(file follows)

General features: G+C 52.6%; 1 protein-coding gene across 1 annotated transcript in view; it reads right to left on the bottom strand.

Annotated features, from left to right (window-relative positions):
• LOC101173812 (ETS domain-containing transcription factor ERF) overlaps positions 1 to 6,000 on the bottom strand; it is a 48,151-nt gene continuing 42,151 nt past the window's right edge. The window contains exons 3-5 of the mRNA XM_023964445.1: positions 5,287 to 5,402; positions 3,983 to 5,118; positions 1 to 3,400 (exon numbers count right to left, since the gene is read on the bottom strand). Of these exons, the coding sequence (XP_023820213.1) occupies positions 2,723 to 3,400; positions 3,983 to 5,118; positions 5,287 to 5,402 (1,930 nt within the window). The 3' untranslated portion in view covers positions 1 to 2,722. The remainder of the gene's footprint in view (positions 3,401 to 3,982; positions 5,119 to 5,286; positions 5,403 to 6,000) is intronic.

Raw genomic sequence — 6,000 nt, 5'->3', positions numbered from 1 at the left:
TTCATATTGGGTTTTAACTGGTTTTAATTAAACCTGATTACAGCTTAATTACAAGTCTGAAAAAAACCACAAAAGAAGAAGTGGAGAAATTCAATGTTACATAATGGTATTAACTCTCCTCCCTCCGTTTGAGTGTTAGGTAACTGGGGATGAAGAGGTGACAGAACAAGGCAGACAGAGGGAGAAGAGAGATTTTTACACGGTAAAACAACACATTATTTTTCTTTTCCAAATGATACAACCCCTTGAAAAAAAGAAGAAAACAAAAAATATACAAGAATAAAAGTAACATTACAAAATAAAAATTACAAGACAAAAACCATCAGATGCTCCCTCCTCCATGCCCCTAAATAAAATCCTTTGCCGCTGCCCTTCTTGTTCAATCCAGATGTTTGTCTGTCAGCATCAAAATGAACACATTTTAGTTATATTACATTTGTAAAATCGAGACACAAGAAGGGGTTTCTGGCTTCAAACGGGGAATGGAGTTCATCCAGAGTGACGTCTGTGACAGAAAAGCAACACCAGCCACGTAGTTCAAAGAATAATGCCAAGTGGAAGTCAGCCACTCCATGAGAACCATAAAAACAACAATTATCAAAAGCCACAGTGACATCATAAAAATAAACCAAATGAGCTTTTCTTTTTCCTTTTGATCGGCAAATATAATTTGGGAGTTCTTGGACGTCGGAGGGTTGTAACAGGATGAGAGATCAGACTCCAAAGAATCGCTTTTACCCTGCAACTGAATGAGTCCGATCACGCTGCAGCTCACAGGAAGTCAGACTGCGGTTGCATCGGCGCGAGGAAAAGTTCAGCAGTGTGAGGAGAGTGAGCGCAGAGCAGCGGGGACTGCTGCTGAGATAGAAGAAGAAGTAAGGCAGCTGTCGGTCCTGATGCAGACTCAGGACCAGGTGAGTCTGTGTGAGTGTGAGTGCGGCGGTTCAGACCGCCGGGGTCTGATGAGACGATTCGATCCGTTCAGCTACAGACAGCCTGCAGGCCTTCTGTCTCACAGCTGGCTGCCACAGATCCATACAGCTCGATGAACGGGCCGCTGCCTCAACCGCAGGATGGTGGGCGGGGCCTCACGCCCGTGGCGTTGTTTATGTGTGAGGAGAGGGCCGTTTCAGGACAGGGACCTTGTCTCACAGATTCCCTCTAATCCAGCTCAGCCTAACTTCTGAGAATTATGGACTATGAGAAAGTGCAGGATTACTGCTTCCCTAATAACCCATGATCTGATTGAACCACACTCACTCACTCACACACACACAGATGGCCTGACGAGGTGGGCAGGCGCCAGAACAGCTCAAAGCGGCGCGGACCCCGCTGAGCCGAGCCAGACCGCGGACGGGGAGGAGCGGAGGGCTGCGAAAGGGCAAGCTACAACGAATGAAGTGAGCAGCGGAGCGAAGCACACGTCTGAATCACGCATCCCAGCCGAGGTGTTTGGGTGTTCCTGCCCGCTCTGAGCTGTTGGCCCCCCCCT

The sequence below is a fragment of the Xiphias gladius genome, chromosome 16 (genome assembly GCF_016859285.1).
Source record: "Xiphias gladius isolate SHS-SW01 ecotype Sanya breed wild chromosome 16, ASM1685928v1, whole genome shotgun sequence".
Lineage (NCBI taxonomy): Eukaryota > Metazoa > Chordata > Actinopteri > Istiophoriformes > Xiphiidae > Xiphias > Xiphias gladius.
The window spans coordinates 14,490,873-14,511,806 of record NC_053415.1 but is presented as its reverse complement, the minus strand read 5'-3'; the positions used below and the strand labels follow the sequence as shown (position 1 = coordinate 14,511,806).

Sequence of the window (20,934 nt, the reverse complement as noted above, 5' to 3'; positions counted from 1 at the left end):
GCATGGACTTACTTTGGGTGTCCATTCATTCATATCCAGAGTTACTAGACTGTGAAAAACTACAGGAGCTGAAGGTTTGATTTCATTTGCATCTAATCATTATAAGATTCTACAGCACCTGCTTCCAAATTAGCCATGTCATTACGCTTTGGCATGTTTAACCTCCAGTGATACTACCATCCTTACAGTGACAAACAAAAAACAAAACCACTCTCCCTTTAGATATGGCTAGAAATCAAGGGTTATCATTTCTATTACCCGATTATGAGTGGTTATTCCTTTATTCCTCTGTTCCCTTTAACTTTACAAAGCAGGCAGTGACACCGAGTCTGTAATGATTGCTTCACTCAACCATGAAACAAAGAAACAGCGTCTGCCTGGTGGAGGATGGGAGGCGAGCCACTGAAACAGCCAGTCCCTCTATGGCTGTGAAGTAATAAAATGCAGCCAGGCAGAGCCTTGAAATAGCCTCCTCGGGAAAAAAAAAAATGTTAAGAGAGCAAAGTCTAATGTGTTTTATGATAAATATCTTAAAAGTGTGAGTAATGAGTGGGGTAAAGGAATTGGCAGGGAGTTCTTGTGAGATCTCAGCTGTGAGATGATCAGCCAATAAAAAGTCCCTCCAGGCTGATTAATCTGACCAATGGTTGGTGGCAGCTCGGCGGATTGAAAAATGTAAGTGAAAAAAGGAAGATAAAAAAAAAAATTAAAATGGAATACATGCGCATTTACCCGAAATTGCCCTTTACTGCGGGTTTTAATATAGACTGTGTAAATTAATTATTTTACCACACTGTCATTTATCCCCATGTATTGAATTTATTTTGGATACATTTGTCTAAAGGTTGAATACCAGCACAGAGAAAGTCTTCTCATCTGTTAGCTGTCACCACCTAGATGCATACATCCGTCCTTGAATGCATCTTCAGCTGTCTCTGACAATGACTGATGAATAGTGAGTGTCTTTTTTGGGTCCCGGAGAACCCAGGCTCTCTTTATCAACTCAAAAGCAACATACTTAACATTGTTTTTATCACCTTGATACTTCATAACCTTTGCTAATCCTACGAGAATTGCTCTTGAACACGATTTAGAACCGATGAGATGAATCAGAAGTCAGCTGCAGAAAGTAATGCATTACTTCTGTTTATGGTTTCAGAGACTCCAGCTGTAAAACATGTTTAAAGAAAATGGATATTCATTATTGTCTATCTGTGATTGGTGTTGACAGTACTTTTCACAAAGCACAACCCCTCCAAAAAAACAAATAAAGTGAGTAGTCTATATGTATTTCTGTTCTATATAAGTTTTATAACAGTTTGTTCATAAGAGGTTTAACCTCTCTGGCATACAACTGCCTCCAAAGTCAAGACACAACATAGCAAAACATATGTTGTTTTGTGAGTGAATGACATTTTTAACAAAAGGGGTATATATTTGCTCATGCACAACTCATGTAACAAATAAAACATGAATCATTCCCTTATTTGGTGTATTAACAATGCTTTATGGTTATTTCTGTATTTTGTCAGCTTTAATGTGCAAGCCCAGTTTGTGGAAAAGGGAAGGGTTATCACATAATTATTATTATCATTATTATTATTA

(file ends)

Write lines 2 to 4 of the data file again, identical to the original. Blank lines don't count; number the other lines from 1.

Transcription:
Annotated features, from left to right (window-relative positions):
• LOC101173812 (ETS domain-containing transcription factor ERF) overlaps positions 1 to 6,000 on the bottom strand; it is a 48,151-nt gene continuing 42,151 nt past the window's right edge. The window contains exons 3-5 of the mRNA XM_023964445.1: positions 5,287 to 5,402; positions 3,983 to 5,118; positions 1 to 3,400 (exon numbers count right to left, since the gene is read on the bottom strand). Of these exons, the coding sequence (XP_023820213.1) occupies positions 2,723 to 3,400; positions 3,983 to 5,118; positions 5,287 to 5,402 (1,930 nt within the window). The 3' untranslated portion in view covers positions 1 to 2,722. The remainder of the gene's footprint in view (positions 3,401 to 3,982; positions 5,119 to 5,286; positions 5,403 to 6,000) is intronic.

Raw genomic sequence — 6,000 nt, 5'->3', positions numbered from 1 at the left: